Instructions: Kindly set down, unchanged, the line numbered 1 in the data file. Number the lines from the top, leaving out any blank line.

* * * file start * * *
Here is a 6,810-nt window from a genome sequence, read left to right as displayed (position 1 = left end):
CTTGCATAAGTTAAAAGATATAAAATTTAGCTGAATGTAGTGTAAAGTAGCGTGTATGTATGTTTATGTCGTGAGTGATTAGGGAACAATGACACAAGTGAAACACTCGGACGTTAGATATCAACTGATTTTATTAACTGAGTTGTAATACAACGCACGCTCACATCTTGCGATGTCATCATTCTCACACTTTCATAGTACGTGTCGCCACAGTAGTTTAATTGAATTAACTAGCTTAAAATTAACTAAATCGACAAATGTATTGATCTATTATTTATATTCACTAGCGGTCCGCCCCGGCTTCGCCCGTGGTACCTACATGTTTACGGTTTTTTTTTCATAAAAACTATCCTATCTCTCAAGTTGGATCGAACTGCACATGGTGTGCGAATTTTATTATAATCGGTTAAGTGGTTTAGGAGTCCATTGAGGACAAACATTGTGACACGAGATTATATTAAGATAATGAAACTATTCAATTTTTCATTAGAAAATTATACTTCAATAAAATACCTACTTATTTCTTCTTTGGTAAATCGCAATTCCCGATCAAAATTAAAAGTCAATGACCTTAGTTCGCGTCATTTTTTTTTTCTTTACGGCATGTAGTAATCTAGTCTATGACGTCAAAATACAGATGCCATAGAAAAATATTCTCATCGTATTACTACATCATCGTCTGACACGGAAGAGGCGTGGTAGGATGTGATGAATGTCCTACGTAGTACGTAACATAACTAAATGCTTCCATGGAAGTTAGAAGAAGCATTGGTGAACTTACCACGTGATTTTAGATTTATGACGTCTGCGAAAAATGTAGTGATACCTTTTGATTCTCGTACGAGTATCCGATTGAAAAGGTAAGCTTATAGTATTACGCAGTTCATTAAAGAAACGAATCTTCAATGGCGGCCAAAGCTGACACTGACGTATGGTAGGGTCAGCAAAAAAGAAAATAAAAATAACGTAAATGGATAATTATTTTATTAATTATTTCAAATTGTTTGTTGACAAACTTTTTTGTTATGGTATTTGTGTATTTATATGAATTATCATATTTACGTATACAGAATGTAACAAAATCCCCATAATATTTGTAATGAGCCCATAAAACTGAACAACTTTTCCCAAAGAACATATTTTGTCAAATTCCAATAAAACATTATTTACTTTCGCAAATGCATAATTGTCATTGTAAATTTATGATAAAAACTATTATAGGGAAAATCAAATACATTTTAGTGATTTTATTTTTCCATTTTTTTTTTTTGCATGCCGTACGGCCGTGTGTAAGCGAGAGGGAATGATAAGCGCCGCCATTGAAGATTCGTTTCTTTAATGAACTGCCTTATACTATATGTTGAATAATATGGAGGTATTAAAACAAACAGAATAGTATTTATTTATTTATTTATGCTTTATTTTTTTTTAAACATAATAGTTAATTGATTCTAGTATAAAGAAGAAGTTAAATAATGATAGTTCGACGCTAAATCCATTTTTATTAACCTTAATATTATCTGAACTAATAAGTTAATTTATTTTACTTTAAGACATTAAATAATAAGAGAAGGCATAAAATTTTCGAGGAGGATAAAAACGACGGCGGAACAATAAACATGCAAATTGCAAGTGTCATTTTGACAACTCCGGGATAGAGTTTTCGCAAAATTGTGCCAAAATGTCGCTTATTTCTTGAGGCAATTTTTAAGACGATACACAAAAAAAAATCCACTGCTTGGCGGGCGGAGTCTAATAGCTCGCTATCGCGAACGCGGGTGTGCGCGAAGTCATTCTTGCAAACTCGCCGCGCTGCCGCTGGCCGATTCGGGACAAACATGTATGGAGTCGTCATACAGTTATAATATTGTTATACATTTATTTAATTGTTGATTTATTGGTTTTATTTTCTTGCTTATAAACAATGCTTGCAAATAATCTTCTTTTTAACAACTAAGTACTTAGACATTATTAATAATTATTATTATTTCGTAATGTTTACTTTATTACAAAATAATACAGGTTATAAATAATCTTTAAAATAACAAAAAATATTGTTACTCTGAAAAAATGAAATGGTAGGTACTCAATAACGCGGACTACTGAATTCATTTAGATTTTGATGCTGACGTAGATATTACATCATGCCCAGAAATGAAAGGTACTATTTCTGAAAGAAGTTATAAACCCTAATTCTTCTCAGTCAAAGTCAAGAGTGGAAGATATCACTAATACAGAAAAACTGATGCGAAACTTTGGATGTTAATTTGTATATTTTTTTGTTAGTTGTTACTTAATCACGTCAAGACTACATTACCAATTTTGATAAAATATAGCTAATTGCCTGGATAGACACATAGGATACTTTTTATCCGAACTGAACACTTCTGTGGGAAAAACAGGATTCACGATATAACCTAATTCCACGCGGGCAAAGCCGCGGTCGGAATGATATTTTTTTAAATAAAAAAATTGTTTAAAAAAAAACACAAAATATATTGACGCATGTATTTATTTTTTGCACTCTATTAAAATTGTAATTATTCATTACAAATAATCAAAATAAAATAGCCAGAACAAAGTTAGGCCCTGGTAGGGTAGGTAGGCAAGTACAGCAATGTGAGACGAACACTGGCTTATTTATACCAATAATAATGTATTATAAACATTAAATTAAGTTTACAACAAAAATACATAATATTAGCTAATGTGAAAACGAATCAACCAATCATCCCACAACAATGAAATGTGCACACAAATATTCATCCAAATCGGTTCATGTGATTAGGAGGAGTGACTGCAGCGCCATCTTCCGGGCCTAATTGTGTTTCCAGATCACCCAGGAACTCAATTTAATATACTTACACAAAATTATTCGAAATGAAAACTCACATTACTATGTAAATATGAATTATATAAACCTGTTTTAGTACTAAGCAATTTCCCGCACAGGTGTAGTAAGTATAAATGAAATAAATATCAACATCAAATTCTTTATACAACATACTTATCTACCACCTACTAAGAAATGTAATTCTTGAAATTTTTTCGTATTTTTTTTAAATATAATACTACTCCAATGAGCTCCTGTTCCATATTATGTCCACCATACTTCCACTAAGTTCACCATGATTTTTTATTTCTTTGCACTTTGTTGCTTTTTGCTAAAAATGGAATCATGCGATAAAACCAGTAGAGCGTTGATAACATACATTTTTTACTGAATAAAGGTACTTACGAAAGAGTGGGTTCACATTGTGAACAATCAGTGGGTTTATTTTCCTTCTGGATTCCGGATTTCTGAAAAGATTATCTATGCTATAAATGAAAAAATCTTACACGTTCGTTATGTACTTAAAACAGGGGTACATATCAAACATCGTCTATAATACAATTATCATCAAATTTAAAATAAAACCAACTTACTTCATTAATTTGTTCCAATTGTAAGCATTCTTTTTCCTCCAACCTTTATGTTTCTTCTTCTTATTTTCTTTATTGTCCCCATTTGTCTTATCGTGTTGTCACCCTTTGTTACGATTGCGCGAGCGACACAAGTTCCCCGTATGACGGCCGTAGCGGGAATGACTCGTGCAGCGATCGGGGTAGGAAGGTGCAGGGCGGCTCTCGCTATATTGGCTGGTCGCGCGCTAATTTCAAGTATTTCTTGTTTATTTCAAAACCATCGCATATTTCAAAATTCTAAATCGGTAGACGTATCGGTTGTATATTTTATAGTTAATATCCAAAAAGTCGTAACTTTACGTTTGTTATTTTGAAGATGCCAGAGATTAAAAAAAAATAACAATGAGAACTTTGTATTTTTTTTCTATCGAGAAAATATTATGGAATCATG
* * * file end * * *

Here is a 6,810-nt window from a genome sequence, read left to right as displayed (position 1 = left end):